KJIPUKTUK (Halifax) – As we reported earlier, the Nova Scotia Utilities and Review Board (NS-UARB) is deciding whether to extend a construction permit for the Alton Gas underground storage caverns to 2023.
One of the issues the Board is pondering is consultation with Mi’kmaq treaty holders, including Sipekne’katik.
Alton Gas has argued that the issue of Indigenous consultation is already before the Minister of Environment, and that the UARB should just allow that process to play out rather than engage in a duplicate process.
A letter written by Pink Larkin lawyer Balraj Dosanjh on behalf of Sipekne’katik takes strong issue with this reasoning.
Dosanjh reminds the Board that the band hasn’t heard from the Minister ever since the Nova Scotia Supreme Court quashed the decision by the province’s environment minister to dismiss the appeal of the First Nation in January 2017.
The province never supplied the documents that the band needed, the Court found at that time.
Ever since, a new appeal by Sipekne’katik to the department of Environment has been in limbo.
“To date, the Minister has not released a new decision on the appeal. Thus, we are now approaching more than three years since Sipekne’katik first sought recourse for the issue of inadequate consultation on the Alton Gas project,” writes Dosanjh.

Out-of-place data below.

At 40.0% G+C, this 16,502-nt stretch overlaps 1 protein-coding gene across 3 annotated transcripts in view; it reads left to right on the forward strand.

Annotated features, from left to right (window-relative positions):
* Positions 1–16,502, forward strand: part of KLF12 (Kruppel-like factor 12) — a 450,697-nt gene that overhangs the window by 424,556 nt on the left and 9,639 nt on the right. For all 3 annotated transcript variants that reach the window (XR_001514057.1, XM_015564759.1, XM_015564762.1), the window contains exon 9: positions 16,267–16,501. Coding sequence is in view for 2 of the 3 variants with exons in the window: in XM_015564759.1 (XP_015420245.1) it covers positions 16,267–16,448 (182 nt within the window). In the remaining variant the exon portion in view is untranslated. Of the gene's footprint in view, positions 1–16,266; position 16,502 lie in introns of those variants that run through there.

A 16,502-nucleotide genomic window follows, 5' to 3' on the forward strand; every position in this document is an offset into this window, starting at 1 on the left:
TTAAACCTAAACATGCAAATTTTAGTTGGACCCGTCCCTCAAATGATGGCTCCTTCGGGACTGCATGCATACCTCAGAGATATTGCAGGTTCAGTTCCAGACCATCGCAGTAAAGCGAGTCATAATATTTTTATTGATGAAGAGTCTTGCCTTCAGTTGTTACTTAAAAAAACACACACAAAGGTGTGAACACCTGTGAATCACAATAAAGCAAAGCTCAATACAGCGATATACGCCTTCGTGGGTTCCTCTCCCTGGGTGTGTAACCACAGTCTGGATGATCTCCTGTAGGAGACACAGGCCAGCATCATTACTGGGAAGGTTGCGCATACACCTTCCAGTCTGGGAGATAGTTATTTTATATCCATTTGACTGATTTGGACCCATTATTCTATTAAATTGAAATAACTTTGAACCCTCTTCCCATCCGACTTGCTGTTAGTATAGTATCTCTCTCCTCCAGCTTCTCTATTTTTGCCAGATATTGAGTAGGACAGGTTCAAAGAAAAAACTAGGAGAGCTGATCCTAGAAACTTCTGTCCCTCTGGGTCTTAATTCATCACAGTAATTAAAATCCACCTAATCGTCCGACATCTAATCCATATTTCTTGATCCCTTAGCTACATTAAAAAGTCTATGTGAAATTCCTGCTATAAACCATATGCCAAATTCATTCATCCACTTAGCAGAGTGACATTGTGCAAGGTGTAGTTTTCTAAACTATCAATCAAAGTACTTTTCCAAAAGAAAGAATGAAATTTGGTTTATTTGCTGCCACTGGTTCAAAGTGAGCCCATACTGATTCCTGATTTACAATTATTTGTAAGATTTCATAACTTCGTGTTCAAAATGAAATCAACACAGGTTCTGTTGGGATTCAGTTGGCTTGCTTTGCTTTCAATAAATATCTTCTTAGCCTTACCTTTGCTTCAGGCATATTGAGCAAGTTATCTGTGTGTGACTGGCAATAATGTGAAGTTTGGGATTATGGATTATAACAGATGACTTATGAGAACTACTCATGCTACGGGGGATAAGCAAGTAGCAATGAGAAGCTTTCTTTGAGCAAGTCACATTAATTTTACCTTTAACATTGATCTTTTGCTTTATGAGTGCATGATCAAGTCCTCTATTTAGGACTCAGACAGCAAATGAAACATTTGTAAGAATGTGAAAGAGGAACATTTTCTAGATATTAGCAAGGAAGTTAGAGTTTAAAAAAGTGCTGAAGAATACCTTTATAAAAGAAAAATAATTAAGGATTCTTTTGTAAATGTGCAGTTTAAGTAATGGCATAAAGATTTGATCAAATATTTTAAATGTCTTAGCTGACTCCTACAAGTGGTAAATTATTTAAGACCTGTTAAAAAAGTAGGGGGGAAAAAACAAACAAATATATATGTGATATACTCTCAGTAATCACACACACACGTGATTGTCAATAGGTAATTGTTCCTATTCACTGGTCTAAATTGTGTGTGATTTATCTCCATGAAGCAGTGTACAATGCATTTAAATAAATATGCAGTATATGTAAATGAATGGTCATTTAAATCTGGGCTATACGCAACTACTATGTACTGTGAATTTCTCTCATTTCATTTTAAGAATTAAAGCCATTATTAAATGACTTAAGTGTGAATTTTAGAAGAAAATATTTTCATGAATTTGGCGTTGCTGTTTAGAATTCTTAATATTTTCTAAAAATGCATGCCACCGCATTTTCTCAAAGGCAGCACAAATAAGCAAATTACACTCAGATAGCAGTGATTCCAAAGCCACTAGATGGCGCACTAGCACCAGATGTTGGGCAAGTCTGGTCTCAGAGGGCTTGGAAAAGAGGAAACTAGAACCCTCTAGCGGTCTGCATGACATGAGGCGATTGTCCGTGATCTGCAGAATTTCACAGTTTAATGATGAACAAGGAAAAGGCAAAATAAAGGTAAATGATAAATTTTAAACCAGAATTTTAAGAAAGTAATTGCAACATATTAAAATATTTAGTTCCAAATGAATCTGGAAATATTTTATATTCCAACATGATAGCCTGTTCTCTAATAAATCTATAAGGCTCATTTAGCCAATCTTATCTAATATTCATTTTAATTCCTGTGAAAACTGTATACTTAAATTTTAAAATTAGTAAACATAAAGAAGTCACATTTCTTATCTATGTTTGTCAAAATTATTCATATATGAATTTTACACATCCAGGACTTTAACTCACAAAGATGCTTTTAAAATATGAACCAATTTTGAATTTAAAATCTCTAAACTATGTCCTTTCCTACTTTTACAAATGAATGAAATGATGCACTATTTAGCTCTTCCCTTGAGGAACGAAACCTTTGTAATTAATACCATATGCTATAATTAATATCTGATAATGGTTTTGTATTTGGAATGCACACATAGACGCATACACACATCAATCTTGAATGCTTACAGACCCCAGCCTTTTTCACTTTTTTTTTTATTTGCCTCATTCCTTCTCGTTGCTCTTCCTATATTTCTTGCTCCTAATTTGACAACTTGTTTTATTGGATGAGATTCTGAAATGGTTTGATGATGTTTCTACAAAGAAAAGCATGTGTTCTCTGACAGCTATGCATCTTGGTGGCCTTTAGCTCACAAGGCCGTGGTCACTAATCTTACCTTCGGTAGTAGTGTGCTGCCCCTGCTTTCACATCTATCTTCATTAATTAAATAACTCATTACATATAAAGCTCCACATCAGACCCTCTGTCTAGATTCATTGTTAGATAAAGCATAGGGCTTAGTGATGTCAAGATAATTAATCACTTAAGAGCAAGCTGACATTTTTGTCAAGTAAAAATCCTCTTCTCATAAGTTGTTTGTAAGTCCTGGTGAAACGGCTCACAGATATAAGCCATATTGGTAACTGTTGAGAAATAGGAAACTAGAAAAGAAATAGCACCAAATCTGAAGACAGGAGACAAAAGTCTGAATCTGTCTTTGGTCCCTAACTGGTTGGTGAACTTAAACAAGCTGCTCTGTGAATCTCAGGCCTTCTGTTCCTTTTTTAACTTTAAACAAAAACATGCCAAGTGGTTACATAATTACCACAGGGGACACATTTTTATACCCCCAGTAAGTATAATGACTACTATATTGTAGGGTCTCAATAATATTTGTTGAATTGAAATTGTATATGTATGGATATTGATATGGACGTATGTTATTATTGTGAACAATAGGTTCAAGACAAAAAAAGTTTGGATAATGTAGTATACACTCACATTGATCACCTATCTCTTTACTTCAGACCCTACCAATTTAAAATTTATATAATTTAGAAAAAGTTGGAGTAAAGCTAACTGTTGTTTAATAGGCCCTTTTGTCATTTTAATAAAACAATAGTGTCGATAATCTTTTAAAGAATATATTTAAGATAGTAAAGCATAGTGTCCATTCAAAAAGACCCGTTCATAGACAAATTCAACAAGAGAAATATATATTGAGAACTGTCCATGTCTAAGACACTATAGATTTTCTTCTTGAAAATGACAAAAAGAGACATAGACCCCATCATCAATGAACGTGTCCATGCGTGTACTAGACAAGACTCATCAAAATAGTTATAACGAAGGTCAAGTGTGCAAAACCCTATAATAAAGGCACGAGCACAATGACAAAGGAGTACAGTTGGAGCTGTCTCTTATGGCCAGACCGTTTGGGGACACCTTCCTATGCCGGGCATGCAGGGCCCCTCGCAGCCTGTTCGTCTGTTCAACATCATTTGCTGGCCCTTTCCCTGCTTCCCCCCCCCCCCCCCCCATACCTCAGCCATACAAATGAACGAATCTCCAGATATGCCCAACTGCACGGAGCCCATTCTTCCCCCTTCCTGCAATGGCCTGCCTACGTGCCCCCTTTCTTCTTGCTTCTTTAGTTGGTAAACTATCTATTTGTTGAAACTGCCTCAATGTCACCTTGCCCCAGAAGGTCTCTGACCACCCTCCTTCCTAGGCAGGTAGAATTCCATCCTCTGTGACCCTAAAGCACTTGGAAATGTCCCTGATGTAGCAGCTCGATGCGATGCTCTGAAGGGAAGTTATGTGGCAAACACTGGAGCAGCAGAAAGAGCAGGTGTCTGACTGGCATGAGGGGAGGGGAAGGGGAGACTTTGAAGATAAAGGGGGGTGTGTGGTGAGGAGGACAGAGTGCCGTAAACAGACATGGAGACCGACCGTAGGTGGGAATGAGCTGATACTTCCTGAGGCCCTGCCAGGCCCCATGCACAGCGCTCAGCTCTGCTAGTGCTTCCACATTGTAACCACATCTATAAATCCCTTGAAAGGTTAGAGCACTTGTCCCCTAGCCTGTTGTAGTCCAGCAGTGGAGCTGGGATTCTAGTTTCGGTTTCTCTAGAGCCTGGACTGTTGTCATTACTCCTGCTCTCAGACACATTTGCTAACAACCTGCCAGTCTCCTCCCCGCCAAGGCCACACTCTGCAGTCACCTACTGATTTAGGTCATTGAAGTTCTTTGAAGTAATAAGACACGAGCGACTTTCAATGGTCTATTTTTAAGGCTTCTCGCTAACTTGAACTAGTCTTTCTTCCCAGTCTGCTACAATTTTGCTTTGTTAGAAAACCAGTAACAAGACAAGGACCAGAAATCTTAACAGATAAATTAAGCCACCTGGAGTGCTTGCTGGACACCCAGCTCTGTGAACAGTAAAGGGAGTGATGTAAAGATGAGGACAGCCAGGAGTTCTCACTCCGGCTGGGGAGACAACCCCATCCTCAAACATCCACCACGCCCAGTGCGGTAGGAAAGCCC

The letter emphasizes that “the Alton Gas project area was historically, and continues to be, extensively used by the Mi’kmaq. Traditional use activities are undertaken by the Mi’kmaq throughout the Alton Gas project area and surrounding vicinity both currently and in the past in a most significant manner.”
The band is worried about the damage that Alton Gas could do to its economy and traditional lands.
“With respect to the seriousness of the potential adverse effect to Sipekne’katik’s rights from the Alton Gas project, the project not only impacts Sipekne’katik’s fishing rights and the ability to earn a moderate livelihood through the exercise of established treaty rights, it also threatens Sipekne’katik’s domestic economy, cultural and social life as the community uses and depends on the Shubenacadie and Stewiacke river and the surrounding lands as a source of food, for spiritual practices, and for medicinal, ceremonial, conservation and cultural knowledge purposes,” the letter states.
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